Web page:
Nonconnah – The Gloom & The Glowing

The opening track on The Gloom & The Glowing recalls a deep blue Saturday in July, the kind that’s spent doing nothing much at all apart from lounging in the back yard and tuning into the general malaise of the street. The twinkling notes of an ice-cream truck pass by, but one look at the album’s title is enough to dampen those expectant smiles. Something will cool them off, but it won’t be a Twister or a 99 Flake – it’s the cooler, slightly melancholic vibe of Nonconnah’s music, which sinks in deeply and somehow subdues the atmosphere.

Initial appearances can be deceiving, because Nonconnah’s new album seems to warp over time. The husband and wife duo were Lost Trail in a past life, but their music together has shifted into a new season. Much of that earlier sound is still intact: those hazy, spectral layers are added to dreamy harmonies that sleepwalk through thickets and brambles, walking in the soft autumn light and then going further beyond.

They conjure up a mixed bag of emotions – their music is first and foremost an emotional experience – with both positive and negative battling for overall control. Sadness seeps outwards, manifesting itself in the gritty rolling waves of distortion and the lighter, exceptionally beautiful harmonies. That rough part of the sound will always be there, but it is, to some extent, tamed and controlled. The abrasive distortion doesn’t drown out the fragile harmony, but it does add to the subtle unease, which is evidenced in ‘The Collapsing Bridge’. It’s as delicate and as heartbreaking as a tear sliding down a cheek, spilling from eyes that drown in rain.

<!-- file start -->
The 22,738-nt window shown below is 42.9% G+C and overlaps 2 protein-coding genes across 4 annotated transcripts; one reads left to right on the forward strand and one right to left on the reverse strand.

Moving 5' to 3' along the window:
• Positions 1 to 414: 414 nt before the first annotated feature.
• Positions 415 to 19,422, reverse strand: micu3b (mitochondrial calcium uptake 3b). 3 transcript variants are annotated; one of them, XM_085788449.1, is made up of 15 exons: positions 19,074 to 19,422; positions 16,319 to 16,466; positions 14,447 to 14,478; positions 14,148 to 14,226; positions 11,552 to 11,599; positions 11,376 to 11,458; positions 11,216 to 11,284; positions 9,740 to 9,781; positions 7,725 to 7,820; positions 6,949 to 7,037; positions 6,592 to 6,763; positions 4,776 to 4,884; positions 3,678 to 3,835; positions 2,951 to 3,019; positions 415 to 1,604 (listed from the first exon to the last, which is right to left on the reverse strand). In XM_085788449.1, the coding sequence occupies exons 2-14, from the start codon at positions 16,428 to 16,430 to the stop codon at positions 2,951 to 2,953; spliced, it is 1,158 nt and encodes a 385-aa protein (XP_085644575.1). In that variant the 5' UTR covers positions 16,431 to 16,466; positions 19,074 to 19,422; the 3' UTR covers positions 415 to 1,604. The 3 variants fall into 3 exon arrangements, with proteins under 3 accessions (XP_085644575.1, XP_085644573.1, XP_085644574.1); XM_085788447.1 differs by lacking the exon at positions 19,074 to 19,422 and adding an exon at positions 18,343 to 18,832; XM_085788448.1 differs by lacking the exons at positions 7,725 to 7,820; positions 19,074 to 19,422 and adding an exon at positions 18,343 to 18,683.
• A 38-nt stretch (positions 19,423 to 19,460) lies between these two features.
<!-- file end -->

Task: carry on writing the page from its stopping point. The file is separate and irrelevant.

The notes swirl in reverse on ‘Cassette Tones For Fall’, and its leaves create a swooning, flickering vision of something lingering just beyond the curtain. The drone is soft and tentative – first steps – gauzy in appearance and pretty in its new dress. Field recordings and vocal broadcasts are peppered throughout, appearing just beneath the surface.

‘Lives Past And Lives To Come’ is full of autumnal light. Its silky tones are draped over the music, and they fall, fall, fall, like a million leaves in slow-motion. Things have been lost and things have been damaged, but it’s still here. This whirling dance carries with it a message of undying romance and tentative hope for its coming years, and both offer protection against the gathering gloom and the growing malignancy of the darkness that stares in through the window.

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